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Incumbent prosecutor seeking re-election


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Bartholomew County Prosecutor Bill Nash, a Republican who has held office since 2003, said he will seek re-election next year.

Nash said his time in office has seen increases in child support collections, domestic violence prosecutions and major felony prosecutions. The primary is scheduled for May 6 with the general election following in the fall on Nov. 4.

“My job has never been more challenging than it is right now, but I believe I’ve proven myself up to the challenge of managing what amounts to the largest and busiest litigation law firm in the county,” Nash said.

Nash also has taken part in the Bartholomew County Death Investigation Team on at least two occasions in recent months as police probed and made arrests in a pair of high-profile homicide cases — one involving the slayings of four people May 11 in Waynesville and the other the killing of a 26-year-old Cummins engineer, Adaobi Obih, on Nov. 17 in her west Columbus apartment.

In the Obih case, police arrested 36-year-old Ryan Allen Klug, the victim’s roommate, in Galveston, Texas, and brought him back last week to face trial in Columbus. The trial tentatively is scheduled for May 13.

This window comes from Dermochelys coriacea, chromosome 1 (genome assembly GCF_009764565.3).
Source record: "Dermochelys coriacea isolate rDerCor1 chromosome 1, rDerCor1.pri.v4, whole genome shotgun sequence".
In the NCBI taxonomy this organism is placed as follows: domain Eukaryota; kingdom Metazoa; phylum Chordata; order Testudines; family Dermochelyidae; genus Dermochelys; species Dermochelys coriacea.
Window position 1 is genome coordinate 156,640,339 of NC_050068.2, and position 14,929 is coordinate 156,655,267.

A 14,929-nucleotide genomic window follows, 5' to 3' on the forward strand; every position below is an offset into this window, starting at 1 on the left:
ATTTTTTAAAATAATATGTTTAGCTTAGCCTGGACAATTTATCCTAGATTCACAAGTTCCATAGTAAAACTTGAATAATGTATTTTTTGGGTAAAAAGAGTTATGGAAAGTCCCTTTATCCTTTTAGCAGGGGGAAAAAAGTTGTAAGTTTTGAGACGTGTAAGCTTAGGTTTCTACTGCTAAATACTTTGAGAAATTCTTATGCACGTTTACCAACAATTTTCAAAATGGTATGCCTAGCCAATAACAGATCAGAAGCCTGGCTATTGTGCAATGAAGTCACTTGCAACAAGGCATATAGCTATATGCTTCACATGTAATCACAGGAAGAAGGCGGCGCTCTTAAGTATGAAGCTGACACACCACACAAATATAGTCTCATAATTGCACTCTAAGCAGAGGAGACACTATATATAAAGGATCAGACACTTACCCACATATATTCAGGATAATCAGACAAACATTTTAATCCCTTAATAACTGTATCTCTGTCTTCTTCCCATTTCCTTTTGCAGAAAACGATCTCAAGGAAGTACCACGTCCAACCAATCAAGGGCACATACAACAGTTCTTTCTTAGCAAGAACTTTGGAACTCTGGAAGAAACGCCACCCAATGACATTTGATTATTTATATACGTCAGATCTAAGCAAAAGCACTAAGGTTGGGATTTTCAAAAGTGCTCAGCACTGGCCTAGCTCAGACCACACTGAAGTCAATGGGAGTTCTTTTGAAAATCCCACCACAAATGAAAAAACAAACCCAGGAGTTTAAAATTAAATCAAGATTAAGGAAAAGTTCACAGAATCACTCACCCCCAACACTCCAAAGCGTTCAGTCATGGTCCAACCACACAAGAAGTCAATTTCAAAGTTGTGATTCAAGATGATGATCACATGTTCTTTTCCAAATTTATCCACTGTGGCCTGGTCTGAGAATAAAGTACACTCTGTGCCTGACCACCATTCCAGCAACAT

Nash’s office also filed four counts of murder against 56-year-old Samuel Sallee of Columbus on Dec. 13 in connection with the killings in Waynesville. Found dead in a house there were: Katheryn M. Burton, 53; Thomas W. Smith, 39; Aaron T. Cross, 41; and Shawn L. Burton, 40.

The county’s death investigation team includes representatives of the sheriff’s department, Columbus City Police, Indiana State Police, County Coroner Larry Fisher and Nash, among others.

In a news release announcing his re-election bid, Nash said he strives to approach his duties with fairness and the courage of his convictions.

“I do not make decisions about whom to prosecute, about what charges to file or about when to do so based upon public pressure from the news media, from other public officials, or from concerted letter-writing and social-media campaigns,” he said.

“I take very seriously my oath to enforce the law faithfully, impartially and diligently. I will always do what my conscience tells me is the right thing to do, even when it might not be the politically expedient thing to do,” Nash said.

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